Booklist Reviews 2017 March #1
Everyone knows Beartown is a hockey town. And everyone in Beartown knows someone who is connected to hockey, from the lonely owner of the local bar to the former athlete now managing the supermarket. In a town dying from economic decay and isolated by the surrounding wilderness, Beartown needs its junior hockey team to bring home the championship and bring in tourism and sponsorship dollars to keep the town alive. The son of a wealthy businessman and team patron, Kevin is the squad's superstar. Amat is an immigrant whose speed and skill on the ice may be his ticket to popularity. Maya is the daughter of the team's beloved general manager. When the paths of these three collide in the supercharged aftermath of a decisive game, the town's financial survival rests on the moral convictions of its most vulnerable citizens. The sentimentally savvy Backman (A Man Called Ove, 2014) takes a sobering and solemn look at the ways alienation and acceptance, ethics and emotions nearly destroy a small town. Copyright 2017 Booklist Reviews.
LJ Reviews 2016 December #1
The isolated Bjornstad (that's Beartown, non-Swedish speakers) is collapsing under the burden of unemployment and desperately needs its amateur hockey team to win the junior ice hockey championship. Then, during a boisterous celebration after an important win, something happens between star player Kevin and the coach's daughter that threatens everyone's dreams. Clearly echoing the New York Times best-selling Backman's No. 1 LibraryReads pick, Britt-Marie Was Here.. Copyright 2016 Library Journal.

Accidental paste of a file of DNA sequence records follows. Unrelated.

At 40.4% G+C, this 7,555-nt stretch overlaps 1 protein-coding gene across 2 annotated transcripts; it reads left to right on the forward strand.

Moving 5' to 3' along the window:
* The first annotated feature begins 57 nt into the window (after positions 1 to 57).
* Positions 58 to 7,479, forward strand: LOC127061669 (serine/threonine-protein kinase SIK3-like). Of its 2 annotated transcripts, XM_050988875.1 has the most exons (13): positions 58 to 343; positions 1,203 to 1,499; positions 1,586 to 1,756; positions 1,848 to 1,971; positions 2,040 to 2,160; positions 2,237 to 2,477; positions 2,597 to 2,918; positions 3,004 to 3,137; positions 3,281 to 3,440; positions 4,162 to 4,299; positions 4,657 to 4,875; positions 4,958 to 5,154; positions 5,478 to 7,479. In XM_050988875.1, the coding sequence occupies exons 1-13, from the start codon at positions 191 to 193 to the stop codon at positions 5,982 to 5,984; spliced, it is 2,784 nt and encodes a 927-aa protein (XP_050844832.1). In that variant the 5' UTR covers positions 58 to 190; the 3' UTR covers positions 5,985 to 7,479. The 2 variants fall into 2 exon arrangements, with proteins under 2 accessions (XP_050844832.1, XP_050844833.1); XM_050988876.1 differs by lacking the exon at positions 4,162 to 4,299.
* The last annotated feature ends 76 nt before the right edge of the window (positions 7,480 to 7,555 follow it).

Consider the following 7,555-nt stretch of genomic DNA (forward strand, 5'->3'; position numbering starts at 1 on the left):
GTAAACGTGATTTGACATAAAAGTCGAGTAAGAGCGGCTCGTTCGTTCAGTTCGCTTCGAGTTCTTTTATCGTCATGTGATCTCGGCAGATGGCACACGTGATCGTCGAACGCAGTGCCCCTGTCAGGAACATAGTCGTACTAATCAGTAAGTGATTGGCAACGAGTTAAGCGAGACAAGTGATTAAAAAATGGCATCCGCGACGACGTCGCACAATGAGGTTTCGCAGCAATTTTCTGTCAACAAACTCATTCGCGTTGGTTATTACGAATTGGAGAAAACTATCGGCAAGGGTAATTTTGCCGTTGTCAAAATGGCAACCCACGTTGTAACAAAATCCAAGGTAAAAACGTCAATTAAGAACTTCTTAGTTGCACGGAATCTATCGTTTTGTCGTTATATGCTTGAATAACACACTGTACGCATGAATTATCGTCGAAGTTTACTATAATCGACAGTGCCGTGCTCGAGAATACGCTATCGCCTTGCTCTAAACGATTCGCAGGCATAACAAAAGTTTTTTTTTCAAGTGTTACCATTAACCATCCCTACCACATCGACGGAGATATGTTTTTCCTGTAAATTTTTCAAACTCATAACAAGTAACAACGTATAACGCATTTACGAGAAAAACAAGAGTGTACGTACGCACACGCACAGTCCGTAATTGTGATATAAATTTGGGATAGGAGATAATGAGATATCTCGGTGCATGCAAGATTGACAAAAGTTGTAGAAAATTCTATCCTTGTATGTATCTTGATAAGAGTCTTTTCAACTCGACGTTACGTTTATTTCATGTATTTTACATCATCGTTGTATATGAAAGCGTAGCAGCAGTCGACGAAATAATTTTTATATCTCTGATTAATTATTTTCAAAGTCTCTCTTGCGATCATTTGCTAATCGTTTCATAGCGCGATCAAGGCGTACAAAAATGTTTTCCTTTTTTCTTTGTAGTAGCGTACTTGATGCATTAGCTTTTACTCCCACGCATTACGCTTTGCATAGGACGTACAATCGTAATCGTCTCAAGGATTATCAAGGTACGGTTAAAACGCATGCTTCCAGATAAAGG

LJ Reviews 2017 April #1
Backman (Britt Marie Was Here) expands his quirky character base in his latest novel, which once again takes place in a remote Swedish town. Bjornstad, or Beartown, is an ice hockey town like many small American communities are football towns: no bigger event occurs than home games, where the good cheer of the supporting fans, former players, and sponsors, known as "The Pack," sometimes flares into violence against rivals. As the local youth team snags a possible chance at winning a junior championship, the narrative follows a cross-section of citizens. In their struggles with modern life, these dozen or so individuals face challenges, make decisions, and frequently surprise the reader. Backman's sketchy style always leaves his audience wanting more explanation, but he successfully draws a community portrait that manages to be both unique and universal. There is enough hockey action to satisfy sports fans and plenty of material for group discussion.
PW Reviews 2017 February #4
The bestselling author of